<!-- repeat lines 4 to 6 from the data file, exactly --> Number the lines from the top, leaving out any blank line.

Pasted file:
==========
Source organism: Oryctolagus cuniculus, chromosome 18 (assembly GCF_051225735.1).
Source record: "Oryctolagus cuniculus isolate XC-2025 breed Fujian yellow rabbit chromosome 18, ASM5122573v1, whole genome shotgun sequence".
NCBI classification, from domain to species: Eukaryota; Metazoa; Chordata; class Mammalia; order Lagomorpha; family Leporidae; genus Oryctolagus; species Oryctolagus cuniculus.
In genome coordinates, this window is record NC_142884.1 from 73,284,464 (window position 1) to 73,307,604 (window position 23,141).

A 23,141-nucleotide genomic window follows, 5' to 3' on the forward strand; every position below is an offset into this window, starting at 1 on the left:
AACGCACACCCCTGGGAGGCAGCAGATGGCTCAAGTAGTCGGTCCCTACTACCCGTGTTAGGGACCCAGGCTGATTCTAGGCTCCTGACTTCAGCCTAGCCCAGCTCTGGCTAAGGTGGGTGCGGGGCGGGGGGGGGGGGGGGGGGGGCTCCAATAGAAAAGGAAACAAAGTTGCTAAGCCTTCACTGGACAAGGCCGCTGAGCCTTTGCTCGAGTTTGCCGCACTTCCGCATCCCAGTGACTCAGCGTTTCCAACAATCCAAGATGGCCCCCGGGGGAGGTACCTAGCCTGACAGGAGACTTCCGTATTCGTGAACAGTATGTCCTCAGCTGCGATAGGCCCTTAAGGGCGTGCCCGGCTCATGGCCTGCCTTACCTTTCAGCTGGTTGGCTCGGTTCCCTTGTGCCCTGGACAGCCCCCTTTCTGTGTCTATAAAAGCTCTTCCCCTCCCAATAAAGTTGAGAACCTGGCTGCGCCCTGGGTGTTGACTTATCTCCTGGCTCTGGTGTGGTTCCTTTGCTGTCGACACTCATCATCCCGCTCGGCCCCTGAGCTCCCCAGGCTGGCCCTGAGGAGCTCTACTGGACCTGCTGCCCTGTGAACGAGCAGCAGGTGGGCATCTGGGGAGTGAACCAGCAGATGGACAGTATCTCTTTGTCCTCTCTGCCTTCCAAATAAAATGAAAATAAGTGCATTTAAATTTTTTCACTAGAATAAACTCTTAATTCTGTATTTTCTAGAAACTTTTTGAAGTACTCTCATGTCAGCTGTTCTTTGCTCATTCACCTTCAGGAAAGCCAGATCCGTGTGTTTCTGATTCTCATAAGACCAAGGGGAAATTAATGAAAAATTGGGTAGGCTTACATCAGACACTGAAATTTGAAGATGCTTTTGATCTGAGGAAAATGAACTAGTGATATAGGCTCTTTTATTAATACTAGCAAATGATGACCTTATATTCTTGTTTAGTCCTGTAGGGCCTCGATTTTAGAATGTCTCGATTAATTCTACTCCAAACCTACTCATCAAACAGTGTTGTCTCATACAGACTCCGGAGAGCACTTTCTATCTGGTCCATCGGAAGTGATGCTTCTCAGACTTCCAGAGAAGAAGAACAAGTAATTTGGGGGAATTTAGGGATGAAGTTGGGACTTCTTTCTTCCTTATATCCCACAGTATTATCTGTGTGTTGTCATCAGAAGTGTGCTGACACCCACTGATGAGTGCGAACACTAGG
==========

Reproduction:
In genome coordinates, this window is record NC_142884.1 from 73,284,464 (window position 1) to 73,307,604 (window position 23,141).

A 23,141-nucleotide genomic window follows, 5' to 3' on the forward strand; every position below is an offset into this window, starting at 1 on the left:
AACGCACACCCCTGGGAGGCAGCAGATGGCTCAAGTAGTCGGTCCCTACTACCCGTGTTAGGGACCCAGGCTGATTCTAGGCTCCTGACTTCAGCCTAGCCCAGCTCTGGCTAAGGTGGGTGCGGGGCGGGGGGGGGGGGGGGGGGGGCTCCAATAGAAAAGGAAACAAAGTTGCTAAGCCTTCACTGGACAAGGCCGCTGAGCCTTTGCTCGAGTTTGCCGCACTTCCGCATCCCAGTGACTCAGCGTTTCCAACAATCCAAGATGGCCCCCGGGGGAGGTACCTAGCCTGACAGGAGACTTCCGTATTCGTGAACAGTATGTCCTCAGCTGCGATAGGCCCTTAAGGGCGTGCCCGGCTCATGGCCTGCCTTACCTTTCAGCTGGTTGGCTCGGTTCCCTTGTGCCCTGGACAGCCCCCTTTCTGTGTCTATAAAAGCTCTTCCCCTCCCAATAAAGTTGAGAACCTGGCTGCGCCCTGGGTGTTGACTTATCTCCTGGCTCTGGTGTGGTTCCTTTGCTGTCGACACTCATCATCCCGCTCGGCCCCTGAGCTCCCCAGGCTGGCCCTGAGGAGCTCTACTGGACCTGCTGCCCTGTGAACGAGCAGCAGGTGGGCATCTGGGGAGTGAACCAGCAGATGGACAGTATCTCTTTGTCCTCTCTGCCTTCCAAATAAAATGAAAATAAGTGCATTTAAATTTTTTCACTAGAATAAACTCTTAATTCTGTATTTTCTAGAAACTTTTTGAAGTACTCTCATGTCAGCTGTTCTTTGCTCATTCACCTTCAGGAAAGCCAGATCCGTGTGTTTCTGATTCTCATAAGACCAAGGGGAAATTAATGAAAAATTGGGTAGGCTTACATCAGACACTGAAATTTGAAGATGCTTTTGATCTGAGGAAAATGAACTAGTGATATAGGCTCTTTTATTAATACTAGCAAATGATGACCTTATATTCTTGTTTAGTCCTGTAGGGCCTCGATTTTAGAATGTCTCGATTAATTCTACTCCAAACCTACTCATCAAACAGTGTTGTCTCATACAGACTCCGGAGAGCACTTTCTATCTGGTCCATCGGAAGTGATGCTTCTCAGACTTCCAGAGAAGAAGAACAAGTAATTTGGGGGAATTTAGGGATGAAGTTGGGACTTCTTTCTTCCTTATATCCCACAGTATTATCTGTGTGTTGTCATCAGAAGTGTGCTGACACCCACTGATGAGTGCGAACACTAGG